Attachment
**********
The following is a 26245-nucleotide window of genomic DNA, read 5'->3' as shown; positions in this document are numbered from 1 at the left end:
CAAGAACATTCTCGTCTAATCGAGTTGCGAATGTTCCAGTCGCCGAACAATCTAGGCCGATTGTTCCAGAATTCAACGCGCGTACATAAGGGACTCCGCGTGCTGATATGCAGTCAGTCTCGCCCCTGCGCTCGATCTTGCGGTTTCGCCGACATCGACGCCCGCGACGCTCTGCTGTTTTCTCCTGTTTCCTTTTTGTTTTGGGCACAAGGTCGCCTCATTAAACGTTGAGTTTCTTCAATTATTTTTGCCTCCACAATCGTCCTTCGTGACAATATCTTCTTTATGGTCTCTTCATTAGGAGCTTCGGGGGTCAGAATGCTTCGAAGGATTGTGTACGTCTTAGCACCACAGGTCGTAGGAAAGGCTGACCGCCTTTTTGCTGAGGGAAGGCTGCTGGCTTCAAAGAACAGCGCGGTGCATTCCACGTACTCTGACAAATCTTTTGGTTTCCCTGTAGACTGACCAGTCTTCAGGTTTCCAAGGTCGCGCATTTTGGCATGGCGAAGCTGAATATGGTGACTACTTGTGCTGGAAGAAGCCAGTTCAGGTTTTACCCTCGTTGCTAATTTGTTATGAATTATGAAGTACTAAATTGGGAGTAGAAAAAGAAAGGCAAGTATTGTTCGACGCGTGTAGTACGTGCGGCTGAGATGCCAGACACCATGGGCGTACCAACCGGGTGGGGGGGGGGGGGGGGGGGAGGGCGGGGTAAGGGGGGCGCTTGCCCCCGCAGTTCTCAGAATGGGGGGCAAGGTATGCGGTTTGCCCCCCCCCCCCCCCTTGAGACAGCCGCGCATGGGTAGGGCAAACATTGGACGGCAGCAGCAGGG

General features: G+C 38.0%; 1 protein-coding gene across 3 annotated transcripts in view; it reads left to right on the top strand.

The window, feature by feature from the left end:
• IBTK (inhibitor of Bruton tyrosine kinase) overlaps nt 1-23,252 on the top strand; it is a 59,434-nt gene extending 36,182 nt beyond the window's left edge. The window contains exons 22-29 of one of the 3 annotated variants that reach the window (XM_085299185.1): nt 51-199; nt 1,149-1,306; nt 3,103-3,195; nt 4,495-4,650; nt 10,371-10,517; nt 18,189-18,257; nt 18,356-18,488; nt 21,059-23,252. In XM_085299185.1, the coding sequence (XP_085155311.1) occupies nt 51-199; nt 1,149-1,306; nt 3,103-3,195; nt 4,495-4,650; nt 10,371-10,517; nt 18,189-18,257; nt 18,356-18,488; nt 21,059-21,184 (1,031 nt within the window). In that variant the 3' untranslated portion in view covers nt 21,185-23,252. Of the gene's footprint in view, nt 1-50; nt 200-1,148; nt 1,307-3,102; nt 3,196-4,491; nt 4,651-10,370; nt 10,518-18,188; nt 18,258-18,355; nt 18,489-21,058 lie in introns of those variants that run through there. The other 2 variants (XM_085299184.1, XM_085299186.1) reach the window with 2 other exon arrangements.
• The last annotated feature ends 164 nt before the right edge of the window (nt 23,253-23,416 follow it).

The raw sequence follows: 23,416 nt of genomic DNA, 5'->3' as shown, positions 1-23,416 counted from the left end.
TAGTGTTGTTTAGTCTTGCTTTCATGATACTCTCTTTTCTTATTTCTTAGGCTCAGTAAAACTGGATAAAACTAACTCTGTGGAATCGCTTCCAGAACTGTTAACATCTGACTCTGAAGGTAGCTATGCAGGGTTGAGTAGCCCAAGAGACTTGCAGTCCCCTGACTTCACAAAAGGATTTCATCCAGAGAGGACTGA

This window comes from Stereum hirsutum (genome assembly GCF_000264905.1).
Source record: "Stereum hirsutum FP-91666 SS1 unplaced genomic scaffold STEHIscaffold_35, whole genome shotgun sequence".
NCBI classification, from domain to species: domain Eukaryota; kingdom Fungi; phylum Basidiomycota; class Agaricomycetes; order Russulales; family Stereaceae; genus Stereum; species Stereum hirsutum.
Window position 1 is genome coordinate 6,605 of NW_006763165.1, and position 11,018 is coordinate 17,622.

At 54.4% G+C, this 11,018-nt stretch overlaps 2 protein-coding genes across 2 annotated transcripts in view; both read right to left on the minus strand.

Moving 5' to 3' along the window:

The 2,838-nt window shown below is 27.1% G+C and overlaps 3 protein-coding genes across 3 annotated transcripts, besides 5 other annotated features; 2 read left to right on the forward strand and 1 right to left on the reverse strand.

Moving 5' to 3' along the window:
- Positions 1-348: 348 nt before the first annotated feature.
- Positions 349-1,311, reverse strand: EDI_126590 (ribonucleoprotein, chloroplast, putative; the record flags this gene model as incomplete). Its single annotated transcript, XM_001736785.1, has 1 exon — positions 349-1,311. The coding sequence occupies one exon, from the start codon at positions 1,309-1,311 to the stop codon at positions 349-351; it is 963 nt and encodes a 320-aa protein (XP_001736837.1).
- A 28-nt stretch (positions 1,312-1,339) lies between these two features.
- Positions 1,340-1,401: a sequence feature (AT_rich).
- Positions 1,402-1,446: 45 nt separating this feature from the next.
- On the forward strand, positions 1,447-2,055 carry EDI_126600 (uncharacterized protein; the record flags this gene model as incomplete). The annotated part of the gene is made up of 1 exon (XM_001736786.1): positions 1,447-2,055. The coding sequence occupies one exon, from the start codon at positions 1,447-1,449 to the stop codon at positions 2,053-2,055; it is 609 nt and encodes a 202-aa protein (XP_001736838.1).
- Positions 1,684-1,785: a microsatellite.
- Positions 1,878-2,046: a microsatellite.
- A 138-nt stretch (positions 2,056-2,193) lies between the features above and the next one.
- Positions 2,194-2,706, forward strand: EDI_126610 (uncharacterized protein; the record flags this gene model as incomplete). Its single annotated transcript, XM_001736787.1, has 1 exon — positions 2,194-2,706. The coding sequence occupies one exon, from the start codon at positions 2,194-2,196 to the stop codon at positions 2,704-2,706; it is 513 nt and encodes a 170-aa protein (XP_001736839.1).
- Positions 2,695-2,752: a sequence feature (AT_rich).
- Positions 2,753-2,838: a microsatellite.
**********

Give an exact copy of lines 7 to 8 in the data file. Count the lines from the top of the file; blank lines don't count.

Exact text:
The raw sequence follows: 23,416 nt of genomic DNA, 5'->3' as shown, positions 1-23,416 counted from the left end.
TAGTGTTGTTTAGTCTTGCTTTCATGATACTCTCTTTTCTTATTTCTTAGGCTCAGTAAAACTGGATAAAACTAACTCTGTGGAATCGCTTCCAGAACTGTTAACATCTGACTCTGAAGGTAGCTATGCAGGGTTGAGTAGCCCAAGAGACTTGCAGTCCCCTGACTTCACAAAAGGATTTCATCCAGAGAGGACTGA